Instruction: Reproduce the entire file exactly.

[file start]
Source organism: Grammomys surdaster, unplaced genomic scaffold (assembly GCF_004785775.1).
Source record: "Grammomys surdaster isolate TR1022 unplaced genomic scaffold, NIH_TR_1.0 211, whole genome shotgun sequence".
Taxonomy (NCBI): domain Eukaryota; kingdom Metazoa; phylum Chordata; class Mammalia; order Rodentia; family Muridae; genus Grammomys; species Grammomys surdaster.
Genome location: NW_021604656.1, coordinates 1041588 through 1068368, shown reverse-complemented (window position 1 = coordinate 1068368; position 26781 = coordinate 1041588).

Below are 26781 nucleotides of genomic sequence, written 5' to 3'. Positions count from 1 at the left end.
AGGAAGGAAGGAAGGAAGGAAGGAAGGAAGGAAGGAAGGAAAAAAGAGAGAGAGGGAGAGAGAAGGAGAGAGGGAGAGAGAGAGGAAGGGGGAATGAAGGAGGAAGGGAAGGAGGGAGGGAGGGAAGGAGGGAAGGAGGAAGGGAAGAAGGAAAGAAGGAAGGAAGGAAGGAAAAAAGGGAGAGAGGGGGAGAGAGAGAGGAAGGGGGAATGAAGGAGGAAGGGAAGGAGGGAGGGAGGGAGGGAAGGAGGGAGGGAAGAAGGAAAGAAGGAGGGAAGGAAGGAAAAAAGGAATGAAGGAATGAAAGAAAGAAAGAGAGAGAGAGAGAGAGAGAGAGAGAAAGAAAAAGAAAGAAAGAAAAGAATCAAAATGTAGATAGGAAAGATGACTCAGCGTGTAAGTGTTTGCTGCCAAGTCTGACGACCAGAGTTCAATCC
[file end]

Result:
Source organism: Grammomys surdaster, unplaced genomic scaffold (assembly GCF_004785775.1).
Source record: "Grammomys surdaster isolate TR1022 unplaced genomic scaffold, NIH_TR_1.0 211, whole genome shotgun sequence".
Taxonomy (NCBI): domain Eukaryota; kingdom Metazoa; phylum Chordata; class Mammalia; order Rodentia; family Muridae; genus Grammomys; species Grammomys surdaster.
Genome location: NW_021604656.1, coordinates 1041588 through 1068368, shown reverse-complemented (window position 1 = coordinate 1068368; position 26781 = coordinate 1041588).

Below are 26781 nucleotides of genomic sequence, written 5' to 3'. Positions count from 1 at the left end.
AGGAAGGAAGGAAGGAAGGAAGGAAGGAAGGAAGGAAGGAAAAAAGAGAGAGAGGGAGAGAGAAGGAGAGAGGGAGAGAGAGAGGAAGGGGGAATGAAGGAGGAAGGGAAGGAGGGAGGGAGGGAAGGAGGGAAGGAGGAAGGGAAGAAGGAAAGAAGGAAGGAAGGAAGGAAAAAAGGGAGAGAGGGGGAGAGAGAGAGGAAGGGGGAATGAAGGAGGAAGGGAAGGAGGGAGGGAGGGAGGGAAGGAGGGAGGGAAGAAGGAAAGAAGGAGGGAAGGAAGGAAAAAAGGAATGAAGGAATGAAAGAAAGAAAGAGAGAGAGAGAGAGAGAGAGAGAGAAAGAAAAAGAAAGAAAGAAAAGAATCAAAATGTAGATAGGAAAGATGACTCAGCGTGTAAGTGTTTGCTGCCAAGTCTGACGACCAGAGTTCAATCC